Snakebite incident as shared by field reporters Bikash Bharali and Assistant Journalist, Samim Ali from Golaghat, Assam
Twenty-five-year-old Bikash Bharali from Golaghat, Assam sent me a WhatsApp message sometime in July 2018. He was reporting a snakebite death of a father-daughter duo. Bikash had been following Snakebite Healing & Education Society’s work on social media. He was aware of our efforts to document victim stories. This is his contribution towards the cause of minimizing snake bite deaths in our country.
A family of seven lived in the slums near the railway tracks off Telihaal near Golaghat railway station. Thirty-eight-year-old Gohoni Ganju, the head of the family, was disabled and eked out a living as a tutor and by doing odd jobs. His wife, Rakhi worked as a maid. They had two daughters and three of Rakhi’s relatives also lived with them.
It was the night of 11th July, 2018. The monsoon had set in. The two roomed thatched hut did not have electricity. No one saw the Bungarus niger (Greater Black krait) enter their dwelling. Around 11.30 p.m. when all the family members were asleep on the floor, the krait bit Gohoni on his back. In a reflex action he shook the snake away which fell on his six-year-old daughter Dipanjali (Munmi).and entwined itself on her leg. As she moved, it bit her on the right hand a little above the wrist.
If only the family had used a mosquito net, perhaps they would have been saved from this tragedy.
No first aid was given to the victims at home. The 108 ambulance services were contacted and by 12.30 a.m. the father and daughter were brought to the District Hospital, barely 5 kms away. While being transported to the hospital, both the victims were in a conscious state. Gohoni was experiencing respiratory distress and frothing from the mouth.
Gohoni lost consciousness a little before reaching the hospital (as informed by the people accompanying him). The attending doctor at the hospital declared him brought-dead.
Dipanjali was admitted to the ICU where she too breathed her last within 15 minutes of admission as shared by her mother, Rakhi. No post-mortem was conducted on the dead bodies. Both the bodies were carried back home. Since it was night time, the family and neighbours waited for dawn to cremate the dead father and daughter. A few hours after the bodies arrived home, the family members saw some air bubbles coming out from Dipanjali’s right nostril. Seeing this, they sought the help of a local quack, who couldn’t be of any assistance.
Gohoni is survived by his wife and two-year-old daughter, Rupanjali, an aging mother-in-law and teenage brother-in-law and a sister-in-law. Rakhi earns approximately Rs 4,000 per month which is not enough to support the family of five.
The district hospital apparently does not maintain proper records of snakebite cases. While total number of vials stocked in various departments within the hospital was close to 50, the antivenom was hardly used as shared by a nursing staff. As per the staff most snakebite cases which arrived at the hospital were either of non-venomous snakes or those who were brought dead on arrival.
Profile of the field reporters:
Bikash Bharali – Bikash has a regular job in a financial firm and in his free time he visits villages in his area to spread awareness regarding snakes, and how to live with them without getting bitten. Since the area where he lives has wide-spread faith healing practice, Bikash conducts awareness programs in local communities in his free time. He also teaches the communities how to manage and stabilize a snakebite victim while waiting for an ambulance to take them to the nearest hospital.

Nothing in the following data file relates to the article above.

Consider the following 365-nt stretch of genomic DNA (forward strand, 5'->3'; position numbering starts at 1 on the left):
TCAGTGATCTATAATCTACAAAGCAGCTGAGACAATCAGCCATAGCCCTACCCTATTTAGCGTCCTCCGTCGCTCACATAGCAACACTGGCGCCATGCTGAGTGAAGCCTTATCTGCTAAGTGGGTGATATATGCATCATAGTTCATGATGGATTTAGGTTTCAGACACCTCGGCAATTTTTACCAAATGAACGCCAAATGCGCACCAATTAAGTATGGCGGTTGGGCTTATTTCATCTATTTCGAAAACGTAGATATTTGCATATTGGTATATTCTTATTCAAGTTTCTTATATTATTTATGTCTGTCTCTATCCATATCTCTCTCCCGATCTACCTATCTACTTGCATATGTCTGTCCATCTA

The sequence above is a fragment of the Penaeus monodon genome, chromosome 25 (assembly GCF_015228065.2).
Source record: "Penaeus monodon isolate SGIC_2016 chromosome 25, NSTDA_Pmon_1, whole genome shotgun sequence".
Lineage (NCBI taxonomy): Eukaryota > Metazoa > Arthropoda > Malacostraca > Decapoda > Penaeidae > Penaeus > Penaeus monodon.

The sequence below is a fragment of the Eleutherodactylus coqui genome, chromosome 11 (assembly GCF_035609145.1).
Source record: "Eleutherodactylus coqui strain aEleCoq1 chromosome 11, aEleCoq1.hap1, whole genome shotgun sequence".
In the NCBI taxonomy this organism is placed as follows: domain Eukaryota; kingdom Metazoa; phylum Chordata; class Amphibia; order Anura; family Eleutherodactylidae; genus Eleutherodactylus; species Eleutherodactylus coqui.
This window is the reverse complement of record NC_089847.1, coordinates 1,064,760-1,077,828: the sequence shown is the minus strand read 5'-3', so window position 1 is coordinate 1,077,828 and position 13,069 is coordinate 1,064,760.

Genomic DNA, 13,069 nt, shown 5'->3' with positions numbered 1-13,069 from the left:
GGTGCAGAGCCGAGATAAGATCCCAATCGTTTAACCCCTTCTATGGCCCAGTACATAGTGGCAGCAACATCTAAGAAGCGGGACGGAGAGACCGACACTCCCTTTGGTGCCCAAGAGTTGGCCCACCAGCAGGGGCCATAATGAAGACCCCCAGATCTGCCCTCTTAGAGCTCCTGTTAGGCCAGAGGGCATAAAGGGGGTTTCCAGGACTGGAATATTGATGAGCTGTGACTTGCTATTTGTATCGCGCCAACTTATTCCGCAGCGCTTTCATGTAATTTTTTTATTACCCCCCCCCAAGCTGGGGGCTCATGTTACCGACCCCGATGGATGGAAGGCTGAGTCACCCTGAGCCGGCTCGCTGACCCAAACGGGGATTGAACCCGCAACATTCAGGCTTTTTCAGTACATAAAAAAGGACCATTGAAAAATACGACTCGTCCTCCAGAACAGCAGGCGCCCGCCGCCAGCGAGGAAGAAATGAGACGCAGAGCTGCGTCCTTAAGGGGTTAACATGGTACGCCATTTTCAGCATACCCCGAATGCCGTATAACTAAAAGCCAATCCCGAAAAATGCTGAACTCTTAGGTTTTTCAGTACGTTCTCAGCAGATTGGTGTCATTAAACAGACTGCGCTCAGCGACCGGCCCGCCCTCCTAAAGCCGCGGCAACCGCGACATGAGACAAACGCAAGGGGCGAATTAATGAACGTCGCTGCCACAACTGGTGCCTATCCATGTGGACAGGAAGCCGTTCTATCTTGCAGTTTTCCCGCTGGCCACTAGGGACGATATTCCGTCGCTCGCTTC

Samim Ali : Samim is an Assistant Journalist from Golaghat, Assam and mostly assists in covering news bytes in the Golaghat district. He informs Bikash wherever he comes across any snakebite incidents in the district. The pictures of the deceased victims and family have been shared by Samim.
Ranidevi is a 23 year old widow living in Ledhgai village in Latihar District, Jharkhand. Ranidevi was married into an agrarian family about four years ago. Little did she know that she would become a widow with a 5-month-old toddler to take care of very soon.
It was the month of July 2014. Ranidevi’s husband, 24 year old Mukhi Singh Khaiwar, was tilling his field to sow maize. It was around 12 noon. As he went about doing his work, Mukhi didn’t see the Russell’s viper in the bushes next to the fields. The snake was disturbed and Mukhi was bitten by it. Initially the family resorted to faith healing. 30 minutes into the ritual, the family realized his condition was deteriorating and they rushed him to the Mission Hospital in Barwadih, approximately 5 km away from Ledhgai village.
At the Mission Hospital, Mukhi was given a tetanus injection and referred to the Mission Hospital in Tumbagada, Satbaruah. No details are available about the treatment received at the Tumbagada hospital. He was later referred to the Government Hospital in Ranchi.
Mukhi’s condition deteriorated in the next few days and he died on the 8th day of the bite.
He was survived by his 5-month-old toddler (now 3.5 years old), his widow Ranidevi, his younger brother and his mother. The family is struggling to come to terms with his untimely death.
This case ended in tragedy only because there was no tertiary level hospital close to the victim’s village equipped for snakebite management. .
Snakebite Healing & Education Society is documenting this and many other tragic cases where victims lost their lives not because they were bitten by a venomous snake but due to lack of treatment. Snakebite is a treatable disease. If there were hospitals in every district that was equipped to treat snakebites and other life threatening diseases, stories such as Mukhi Singh’s would never have a tragic ending.
Written by Priyanka Kadam.